I recently learned a technique in portrait photography from this artist friend of mine. He told me that one could use backlight to create beautiful portraits. I had always thought that backlight was a bad thing, which was something my dad taught me. I trusted him. Pagkatapos ng lahat, he used to take impressive portraits with his faithful Yashica Electro 35. Mamaya sa, after acquiring my first SLR, I spent a lot of time understanding the merits of TTL (Through-The-Lens) metering and fill-flash to counter the evils of backlight.
So when Stéphane told me that the best way to capture nice portraits is to have the sun behind my subject, I was shocked. But experience had taught me to always pay attention to Stéphane. He used to take better pictures with a drugstore paper camera than I could with my prized Nikon SLR. He was right, oo naman. With the sun behind them, your subject doesn’t have to squint and screw up their eyes against the light. They are less distracted and tend to smile more readily. At, most importantly, their backlit hair looks magical.
To do backlight portraits right, gayunman, you have to be careful about a couple of things. Una, make sure that you don’t have direct sunlight on your lens, which will create unseemly flares. I’m sure the next time I meet him, Stéphane will teach me how to use flares to my advantage. But for now, I would avoid direct light on the lens. Look for a spot in the shade. Halimbawa, look for a tree casting a shadow. Don’t try to stand in the shadow, but try to get the shadow on your face, which is where the camera is likely to be. Get the tree in between you and the sun. How do you do it in practice? Just turn around and look at the shadow of your head; if it is hidden within another bigger shadow, you are safe. Kung hindi, move.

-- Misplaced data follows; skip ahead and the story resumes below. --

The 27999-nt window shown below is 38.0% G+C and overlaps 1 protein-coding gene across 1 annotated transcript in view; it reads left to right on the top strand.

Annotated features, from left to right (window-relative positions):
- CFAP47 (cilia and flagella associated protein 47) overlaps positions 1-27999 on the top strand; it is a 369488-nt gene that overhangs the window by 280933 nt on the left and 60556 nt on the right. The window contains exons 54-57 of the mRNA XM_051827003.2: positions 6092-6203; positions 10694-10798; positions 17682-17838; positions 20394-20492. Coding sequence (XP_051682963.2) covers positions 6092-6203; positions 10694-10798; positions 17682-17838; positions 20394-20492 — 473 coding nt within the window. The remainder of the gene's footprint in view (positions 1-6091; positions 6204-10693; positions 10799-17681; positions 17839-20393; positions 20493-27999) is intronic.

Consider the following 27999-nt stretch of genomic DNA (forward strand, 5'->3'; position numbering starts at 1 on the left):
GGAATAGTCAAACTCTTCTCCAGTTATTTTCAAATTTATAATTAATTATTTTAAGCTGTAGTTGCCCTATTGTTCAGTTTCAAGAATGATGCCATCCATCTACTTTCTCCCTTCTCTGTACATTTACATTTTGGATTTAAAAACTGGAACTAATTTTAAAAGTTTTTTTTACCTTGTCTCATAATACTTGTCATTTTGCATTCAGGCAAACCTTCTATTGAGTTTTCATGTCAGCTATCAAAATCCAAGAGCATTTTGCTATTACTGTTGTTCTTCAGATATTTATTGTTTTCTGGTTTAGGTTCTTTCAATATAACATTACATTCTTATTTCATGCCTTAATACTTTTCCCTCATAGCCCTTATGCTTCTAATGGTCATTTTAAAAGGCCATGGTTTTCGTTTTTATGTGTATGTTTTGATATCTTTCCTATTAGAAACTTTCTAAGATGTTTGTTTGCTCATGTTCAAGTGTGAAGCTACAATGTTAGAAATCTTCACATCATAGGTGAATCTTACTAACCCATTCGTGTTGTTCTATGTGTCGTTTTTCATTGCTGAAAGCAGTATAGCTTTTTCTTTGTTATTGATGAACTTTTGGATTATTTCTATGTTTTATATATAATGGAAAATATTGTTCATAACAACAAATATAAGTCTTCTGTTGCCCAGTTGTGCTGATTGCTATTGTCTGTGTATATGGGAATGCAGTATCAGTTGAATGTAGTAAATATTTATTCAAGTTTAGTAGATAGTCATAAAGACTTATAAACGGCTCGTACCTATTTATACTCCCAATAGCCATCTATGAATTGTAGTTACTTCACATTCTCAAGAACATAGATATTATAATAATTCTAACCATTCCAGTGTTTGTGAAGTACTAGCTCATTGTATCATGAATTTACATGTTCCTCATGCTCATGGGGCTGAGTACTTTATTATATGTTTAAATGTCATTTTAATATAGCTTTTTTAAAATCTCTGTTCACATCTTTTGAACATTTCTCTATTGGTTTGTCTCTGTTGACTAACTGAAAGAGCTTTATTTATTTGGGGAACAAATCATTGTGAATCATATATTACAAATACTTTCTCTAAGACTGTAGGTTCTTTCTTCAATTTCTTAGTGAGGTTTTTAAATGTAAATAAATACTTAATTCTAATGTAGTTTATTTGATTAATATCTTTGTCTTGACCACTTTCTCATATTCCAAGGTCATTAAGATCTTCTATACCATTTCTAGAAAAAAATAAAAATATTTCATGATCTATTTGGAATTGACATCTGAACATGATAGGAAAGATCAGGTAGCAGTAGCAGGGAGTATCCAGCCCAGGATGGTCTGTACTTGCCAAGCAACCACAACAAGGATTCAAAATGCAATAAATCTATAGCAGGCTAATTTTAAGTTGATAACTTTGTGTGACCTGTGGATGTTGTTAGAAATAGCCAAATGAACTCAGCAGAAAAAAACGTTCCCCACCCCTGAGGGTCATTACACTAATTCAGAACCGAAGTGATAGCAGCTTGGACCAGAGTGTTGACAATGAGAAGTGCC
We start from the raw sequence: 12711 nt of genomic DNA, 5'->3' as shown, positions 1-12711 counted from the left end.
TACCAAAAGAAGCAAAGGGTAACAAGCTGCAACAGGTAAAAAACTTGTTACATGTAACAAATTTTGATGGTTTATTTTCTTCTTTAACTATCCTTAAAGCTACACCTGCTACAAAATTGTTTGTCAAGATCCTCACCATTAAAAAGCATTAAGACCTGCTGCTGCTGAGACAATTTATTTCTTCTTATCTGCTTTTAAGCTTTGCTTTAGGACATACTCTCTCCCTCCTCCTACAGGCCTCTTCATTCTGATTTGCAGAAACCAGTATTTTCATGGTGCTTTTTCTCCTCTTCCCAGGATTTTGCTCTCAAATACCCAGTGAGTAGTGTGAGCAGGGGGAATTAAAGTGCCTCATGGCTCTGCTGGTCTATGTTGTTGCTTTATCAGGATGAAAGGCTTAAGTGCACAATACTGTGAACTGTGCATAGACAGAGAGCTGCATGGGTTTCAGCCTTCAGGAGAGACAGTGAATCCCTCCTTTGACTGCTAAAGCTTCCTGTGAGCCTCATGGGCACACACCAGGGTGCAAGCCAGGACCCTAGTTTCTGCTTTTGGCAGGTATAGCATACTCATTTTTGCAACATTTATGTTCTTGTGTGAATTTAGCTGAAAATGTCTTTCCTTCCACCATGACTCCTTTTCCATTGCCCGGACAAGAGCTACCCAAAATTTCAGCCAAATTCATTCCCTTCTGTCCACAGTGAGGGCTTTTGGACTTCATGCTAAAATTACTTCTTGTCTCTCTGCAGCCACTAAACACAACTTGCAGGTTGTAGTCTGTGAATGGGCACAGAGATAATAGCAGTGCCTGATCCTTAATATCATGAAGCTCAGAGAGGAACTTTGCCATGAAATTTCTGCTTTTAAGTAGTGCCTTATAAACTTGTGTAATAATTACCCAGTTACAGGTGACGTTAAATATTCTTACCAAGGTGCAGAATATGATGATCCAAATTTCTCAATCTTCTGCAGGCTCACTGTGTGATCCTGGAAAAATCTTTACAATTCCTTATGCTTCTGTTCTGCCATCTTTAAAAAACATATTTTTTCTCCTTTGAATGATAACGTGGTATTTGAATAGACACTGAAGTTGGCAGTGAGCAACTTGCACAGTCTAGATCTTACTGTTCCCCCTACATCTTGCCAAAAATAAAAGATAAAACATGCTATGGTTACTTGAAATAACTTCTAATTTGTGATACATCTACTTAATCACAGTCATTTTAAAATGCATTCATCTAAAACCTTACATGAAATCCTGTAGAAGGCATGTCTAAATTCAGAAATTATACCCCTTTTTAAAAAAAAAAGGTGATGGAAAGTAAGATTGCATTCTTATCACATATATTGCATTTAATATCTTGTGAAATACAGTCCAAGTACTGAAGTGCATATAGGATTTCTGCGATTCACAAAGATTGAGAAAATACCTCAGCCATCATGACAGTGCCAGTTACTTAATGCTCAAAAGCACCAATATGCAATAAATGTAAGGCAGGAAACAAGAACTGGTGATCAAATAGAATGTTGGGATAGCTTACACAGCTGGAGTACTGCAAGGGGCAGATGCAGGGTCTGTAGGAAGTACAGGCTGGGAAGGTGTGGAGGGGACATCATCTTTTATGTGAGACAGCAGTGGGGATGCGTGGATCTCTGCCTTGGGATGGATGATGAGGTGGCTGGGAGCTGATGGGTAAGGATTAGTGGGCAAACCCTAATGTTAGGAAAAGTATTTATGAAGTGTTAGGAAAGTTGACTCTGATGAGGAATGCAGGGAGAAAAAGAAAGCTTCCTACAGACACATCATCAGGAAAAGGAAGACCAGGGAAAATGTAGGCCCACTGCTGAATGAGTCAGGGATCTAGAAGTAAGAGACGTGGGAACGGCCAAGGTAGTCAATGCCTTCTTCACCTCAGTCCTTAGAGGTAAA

The second thing to pay close attention to is the background. It cannot be too bright, or the average metering of your camera will underexpose your subject’s face. (Muli, another dictum the creative photographer will probably scoff at). Look at the portrait of Stéphane himself, taken by me the day after I got the revelation about backlight. You can see my reflection on his glasses, trying to crouch low so as to get the dark hill in the frame rather than the bright beach sand. I think this is a nice photo, at least technically. Stéphane looked at it and complained that he looked like a James Bond villain!
Here is a backlit portrait of my lovely wife. See how the framing includes the dark shrubbery in the background giving the nice contrast and brightness to the face. Ayos lang, I will admit it, the composition was probably a lucky accident. But still, I wouldn’t have attempted this snap unless I knew that backlight could be good. So be bold, experiment with backlight. I’m sure you will like the results.
Here are some dramatic backlight portraits by a gifted photographer.